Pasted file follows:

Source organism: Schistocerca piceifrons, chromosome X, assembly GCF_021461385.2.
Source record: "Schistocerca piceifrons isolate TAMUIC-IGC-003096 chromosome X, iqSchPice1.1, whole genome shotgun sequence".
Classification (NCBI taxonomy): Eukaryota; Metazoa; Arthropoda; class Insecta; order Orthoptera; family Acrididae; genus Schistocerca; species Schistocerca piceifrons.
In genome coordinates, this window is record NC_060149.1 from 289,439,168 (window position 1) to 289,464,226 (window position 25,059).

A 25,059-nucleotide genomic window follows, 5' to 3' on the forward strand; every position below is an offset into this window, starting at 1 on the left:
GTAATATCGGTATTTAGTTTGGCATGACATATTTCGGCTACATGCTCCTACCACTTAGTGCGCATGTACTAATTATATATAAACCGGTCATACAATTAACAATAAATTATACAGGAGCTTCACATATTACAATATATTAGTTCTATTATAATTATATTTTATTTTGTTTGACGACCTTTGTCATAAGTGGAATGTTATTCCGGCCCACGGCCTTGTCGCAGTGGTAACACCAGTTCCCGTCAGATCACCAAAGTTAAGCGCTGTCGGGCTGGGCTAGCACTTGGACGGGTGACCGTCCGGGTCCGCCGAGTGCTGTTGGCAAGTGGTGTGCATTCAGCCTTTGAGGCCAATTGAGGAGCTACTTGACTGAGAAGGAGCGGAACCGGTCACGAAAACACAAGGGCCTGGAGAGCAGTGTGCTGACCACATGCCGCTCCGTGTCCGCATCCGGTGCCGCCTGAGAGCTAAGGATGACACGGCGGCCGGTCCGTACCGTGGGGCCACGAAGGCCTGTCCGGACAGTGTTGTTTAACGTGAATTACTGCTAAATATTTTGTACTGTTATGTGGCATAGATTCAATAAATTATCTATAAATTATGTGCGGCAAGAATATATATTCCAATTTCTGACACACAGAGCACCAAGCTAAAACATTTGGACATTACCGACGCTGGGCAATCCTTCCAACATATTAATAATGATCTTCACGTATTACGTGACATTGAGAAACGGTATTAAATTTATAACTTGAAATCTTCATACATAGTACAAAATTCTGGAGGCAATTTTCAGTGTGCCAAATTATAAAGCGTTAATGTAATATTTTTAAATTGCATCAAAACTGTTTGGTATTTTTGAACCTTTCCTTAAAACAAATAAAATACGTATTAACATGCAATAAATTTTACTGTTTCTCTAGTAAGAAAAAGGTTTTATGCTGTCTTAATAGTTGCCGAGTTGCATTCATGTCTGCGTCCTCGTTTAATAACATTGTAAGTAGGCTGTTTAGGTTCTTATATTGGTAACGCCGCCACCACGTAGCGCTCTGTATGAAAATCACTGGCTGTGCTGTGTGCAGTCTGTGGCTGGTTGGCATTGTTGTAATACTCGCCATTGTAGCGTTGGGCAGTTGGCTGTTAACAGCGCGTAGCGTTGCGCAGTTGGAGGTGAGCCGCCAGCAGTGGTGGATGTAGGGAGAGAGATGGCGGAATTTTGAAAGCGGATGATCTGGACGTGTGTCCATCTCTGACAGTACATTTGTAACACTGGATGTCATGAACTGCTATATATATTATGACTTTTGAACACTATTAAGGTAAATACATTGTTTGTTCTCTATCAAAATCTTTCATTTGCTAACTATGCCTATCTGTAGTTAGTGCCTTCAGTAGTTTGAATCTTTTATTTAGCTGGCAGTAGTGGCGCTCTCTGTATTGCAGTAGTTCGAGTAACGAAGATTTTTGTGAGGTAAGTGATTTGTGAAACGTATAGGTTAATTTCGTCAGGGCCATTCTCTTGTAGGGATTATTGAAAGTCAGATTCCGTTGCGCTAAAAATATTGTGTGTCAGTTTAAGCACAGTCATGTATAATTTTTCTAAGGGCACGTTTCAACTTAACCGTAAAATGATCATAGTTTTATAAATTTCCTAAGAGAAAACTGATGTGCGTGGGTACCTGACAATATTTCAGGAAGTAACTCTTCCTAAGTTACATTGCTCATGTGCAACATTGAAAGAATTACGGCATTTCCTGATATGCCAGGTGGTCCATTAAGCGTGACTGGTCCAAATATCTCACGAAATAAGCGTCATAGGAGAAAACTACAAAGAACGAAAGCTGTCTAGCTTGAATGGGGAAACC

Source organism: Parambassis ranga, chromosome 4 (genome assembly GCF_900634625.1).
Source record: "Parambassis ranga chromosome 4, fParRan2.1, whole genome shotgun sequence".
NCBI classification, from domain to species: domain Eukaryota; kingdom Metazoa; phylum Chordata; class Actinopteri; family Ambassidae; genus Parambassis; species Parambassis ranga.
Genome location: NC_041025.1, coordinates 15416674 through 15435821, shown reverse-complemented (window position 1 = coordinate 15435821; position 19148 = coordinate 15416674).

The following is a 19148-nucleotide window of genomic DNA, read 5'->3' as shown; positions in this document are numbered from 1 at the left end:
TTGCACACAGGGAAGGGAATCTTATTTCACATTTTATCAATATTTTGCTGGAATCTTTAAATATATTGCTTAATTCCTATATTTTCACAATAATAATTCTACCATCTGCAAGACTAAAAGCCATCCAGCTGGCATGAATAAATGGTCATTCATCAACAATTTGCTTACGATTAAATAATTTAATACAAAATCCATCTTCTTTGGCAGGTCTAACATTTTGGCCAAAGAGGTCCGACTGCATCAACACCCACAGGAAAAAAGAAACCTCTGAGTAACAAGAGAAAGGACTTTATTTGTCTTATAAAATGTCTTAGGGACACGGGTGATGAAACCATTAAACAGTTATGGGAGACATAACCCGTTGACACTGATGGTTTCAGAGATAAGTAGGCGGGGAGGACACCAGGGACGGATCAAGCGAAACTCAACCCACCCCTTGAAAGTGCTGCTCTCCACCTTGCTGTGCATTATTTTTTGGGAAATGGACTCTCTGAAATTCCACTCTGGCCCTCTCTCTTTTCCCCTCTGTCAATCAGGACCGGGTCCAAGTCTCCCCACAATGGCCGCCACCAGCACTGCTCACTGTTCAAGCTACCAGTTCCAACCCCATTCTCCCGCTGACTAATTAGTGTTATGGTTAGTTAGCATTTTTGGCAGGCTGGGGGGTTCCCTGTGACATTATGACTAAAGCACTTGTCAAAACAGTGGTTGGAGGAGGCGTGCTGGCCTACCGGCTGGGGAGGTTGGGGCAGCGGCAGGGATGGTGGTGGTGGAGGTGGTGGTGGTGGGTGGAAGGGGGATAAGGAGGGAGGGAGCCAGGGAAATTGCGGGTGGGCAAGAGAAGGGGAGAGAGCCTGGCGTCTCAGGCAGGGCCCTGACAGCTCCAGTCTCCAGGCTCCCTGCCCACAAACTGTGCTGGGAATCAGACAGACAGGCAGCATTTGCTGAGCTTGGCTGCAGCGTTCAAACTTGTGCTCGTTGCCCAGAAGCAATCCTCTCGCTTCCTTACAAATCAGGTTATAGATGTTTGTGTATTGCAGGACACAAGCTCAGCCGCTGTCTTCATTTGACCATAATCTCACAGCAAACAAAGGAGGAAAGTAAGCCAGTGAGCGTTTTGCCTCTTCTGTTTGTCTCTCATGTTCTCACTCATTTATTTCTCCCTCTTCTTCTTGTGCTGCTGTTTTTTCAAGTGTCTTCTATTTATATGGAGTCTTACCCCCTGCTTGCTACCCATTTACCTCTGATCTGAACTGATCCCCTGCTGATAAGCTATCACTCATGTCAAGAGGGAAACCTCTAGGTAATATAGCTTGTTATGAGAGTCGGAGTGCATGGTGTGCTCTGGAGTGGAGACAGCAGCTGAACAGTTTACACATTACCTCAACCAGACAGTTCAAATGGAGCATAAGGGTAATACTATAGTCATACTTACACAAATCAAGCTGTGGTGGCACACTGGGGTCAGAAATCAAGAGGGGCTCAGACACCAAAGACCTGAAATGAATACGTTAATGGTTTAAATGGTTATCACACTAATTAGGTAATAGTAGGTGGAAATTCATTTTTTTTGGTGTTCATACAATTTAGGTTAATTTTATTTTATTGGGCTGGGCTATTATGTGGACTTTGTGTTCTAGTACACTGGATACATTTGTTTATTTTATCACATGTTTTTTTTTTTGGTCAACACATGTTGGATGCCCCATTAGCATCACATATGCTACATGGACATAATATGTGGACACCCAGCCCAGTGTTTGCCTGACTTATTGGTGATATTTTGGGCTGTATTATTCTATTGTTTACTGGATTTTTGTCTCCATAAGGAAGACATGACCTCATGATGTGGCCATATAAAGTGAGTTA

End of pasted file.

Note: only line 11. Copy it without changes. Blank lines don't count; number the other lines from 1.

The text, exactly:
The following is a 19148-nucleotide window of genomic DNA, read 5'->3' as shown; positions in this document are numbered from 1 at the left end: